NFL.COM: “This is the 2nd year in a row the Vikings have taken a developmental OT on early Day 3 (Clemmings, ’15). Beavers started 40 straight games at LT and has all the raw tools but he comes with a handful of technical deficiencies. He’s at least a year away from competing for a starting bookend spot on their OL.”

VT readers weren’t crazy about the pick. The majority gave it a “B” grade (37.07%), with “C” being the next highest (29.76%). Nearly the same number of people gave it an “A” as did an “F.”

THE VIKINGS FIT

Most analysts viewed this as a developmental pick, noting Beavers needs a lot of technique work and is at least a year away from starting. Pro Football Focus levied the harshest criticism (there doesn’t seem to be a lot of middle ground with them). But the reasoning behind selecting Willie Beavers in the fourth round is pretty clear: the Vikings like his size and athleticism as an offensive lineman, and are banking on their coaching staff—namely, Tony Sparano— fixing the technique issues and eventually developing him into a starter.

Wether or not they can do that is a shaky proposition. The current regime has a good track record developing defensive talent (mostly in the front seven)—Danielle Hunter, Everson Griffen, even Anthony Barr, who was still raw as a defensive player when he entered the draft, all come to mind. But the team has had much less success developing offensive lineman. A cursory glance at the Vikings’ draft history reveals a litany of players drafted in mid or late rounds who either hardly contributed or never even saw the field; Demarcus Love, Jeff Baca, David Yankey, Tyrus Thompson, et al. Some of these players were drafted before Zimmer arrived in town, but the personnel department has remained largely the same. And the lone bright spot in the last five years—Brandon Fusco, drafted in the sixth round—is overshadowed by the mediocrity of Matt Kalil, a top-five pick and player considered to be borderline can’t-miss when he was selected.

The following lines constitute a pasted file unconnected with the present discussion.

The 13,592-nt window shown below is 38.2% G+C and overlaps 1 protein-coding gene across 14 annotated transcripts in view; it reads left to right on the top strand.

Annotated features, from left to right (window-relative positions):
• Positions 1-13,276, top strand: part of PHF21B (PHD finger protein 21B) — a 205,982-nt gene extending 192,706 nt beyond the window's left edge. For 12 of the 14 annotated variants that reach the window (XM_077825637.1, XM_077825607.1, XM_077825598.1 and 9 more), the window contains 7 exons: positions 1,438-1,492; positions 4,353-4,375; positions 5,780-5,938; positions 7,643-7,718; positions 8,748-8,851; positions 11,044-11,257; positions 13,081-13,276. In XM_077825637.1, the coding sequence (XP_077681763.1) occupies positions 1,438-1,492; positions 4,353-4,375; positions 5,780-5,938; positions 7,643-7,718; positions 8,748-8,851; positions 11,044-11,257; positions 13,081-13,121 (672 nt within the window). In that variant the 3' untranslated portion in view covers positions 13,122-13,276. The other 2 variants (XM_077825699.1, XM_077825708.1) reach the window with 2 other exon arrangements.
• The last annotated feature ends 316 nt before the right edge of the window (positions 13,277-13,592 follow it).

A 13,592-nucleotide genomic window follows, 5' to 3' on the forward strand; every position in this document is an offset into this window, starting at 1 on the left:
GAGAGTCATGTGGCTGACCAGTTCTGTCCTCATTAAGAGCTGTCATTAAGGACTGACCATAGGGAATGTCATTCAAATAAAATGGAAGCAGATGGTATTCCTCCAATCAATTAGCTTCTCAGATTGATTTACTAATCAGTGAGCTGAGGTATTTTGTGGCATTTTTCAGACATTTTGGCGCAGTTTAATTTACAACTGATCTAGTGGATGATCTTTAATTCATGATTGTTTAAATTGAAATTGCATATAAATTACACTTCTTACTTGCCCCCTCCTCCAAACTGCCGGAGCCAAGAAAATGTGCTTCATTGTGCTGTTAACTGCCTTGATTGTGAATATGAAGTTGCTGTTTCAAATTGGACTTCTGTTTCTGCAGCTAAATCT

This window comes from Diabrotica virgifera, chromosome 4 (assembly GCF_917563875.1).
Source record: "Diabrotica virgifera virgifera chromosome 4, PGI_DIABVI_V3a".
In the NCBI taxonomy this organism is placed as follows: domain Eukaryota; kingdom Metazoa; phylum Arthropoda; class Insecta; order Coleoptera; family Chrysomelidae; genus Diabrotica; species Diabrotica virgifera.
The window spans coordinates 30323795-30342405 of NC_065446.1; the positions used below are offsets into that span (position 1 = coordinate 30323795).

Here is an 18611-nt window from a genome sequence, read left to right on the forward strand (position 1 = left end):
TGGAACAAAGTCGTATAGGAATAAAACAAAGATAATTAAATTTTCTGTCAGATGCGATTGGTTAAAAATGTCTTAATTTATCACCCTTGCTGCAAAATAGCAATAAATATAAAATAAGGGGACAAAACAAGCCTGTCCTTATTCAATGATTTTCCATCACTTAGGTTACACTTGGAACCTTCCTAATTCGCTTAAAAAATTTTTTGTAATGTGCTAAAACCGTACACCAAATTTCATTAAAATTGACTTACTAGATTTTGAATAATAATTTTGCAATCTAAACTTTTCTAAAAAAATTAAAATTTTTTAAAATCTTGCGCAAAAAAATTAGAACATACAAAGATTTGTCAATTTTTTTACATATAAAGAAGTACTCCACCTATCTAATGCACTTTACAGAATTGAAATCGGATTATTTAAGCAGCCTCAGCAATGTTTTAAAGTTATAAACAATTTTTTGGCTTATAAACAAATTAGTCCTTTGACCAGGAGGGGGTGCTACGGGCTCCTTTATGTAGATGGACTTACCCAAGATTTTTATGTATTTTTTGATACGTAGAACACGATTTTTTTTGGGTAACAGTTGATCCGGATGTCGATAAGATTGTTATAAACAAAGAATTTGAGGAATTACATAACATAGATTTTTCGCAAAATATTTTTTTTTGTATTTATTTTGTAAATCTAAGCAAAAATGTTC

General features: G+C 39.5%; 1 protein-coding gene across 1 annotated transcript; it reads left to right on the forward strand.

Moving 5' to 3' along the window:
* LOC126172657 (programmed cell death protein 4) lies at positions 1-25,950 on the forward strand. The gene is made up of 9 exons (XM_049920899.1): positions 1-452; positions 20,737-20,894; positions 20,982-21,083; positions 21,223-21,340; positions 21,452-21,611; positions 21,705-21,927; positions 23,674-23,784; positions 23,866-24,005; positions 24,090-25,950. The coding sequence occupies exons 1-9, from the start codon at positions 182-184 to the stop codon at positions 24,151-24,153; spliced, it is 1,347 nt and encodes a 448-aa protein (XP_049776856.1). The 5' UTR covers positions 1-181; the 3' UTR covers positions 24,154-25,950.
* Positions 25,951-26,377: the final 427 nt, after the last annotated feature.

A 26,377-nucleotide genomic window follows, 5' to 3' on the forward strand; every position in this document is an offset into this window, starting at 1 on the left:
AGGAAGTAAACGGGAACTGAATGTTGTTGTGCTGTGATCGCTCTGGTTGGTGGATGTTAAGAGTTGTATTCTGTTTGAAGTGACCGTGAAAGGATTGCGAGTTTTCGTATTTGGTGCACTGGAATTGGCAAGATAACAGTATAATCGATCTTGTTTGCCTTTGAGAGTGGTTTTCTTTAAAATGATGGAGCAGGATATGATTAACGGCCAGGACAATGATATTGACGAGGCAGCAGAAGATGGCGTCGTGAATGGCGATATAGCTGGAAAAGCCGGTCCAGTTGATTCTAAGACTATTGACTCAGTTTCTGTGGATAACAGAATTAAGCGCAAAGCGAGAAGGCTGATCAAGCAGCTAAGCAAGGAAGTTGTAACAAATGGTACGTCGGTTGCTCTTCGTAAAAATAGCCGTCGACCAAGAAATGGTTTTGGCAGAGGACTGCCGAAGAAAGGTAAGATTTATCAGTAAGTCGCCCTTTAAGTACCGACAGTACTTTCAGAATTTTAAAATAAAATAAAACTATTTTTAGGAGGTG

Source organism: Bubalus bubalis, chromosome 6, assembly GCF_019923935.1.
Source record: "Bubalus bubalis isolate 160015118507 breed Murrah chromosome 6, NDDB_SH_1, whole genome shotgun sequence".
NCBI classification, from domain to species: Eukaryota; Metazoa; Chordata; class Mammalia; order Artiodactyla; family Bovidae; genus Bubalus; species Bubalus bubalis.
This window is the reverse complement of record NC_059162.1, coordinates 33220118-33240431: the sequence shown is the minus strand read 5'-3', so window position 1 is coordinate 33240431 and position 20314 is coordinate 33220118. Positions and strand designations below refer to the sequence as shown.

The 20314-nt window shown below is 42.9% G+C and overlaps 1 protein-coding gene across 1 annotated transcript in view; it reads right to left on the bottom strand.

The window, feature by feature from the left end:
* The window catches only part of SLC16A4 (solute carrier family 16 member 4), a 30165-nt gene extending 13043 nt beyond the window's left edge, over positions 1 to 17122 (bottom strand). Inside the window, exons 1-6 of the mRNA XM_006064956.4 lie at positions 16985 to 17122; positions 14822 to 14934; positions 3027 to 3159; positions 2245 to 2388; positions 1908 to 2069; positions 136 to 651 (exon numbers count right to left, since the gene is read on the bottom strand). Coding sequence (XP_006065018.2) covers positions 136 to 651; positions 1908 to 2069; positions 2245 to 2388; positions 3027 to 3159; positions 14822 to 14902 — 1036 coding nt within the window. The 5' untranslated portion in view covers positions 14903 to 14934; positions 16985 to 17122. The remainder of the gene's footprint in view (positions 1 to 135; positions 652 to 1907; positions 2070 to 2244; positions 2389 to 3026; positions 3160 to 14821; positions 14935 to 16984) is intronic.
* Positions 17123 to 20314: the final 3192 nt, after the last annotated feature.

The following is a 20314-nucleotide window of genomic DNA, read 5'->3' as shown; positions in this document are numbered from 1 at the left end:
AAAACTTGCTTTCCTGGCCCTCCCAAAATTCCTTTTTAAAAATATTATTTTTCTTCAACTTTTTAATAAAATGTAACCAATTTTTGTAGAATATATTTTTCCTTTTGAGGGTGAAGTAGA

The team simply hasn’t done a good job drafting or developing offensive lineman at in recent years, so the idea that the Vikings will develop Beavers, a player who enters the league not yet ready to contribute, is questionable. But Mike Zimmer’s recent changes to the coaching staff indicate this is an area he is committed to fixing, and the addition of Sparano should give the position group a much needed shot in the arm. If Tony Sparano, a former head coach and a man greatly respected in NFL circles, can’t coach these offensive lineman onto the field, then it’s clear the problem is purely a personnel one. For all of Rick Spielman’s accolades in the way he maneuvers the draft—and most are deserved—this is one area that has been a clear weakness so far.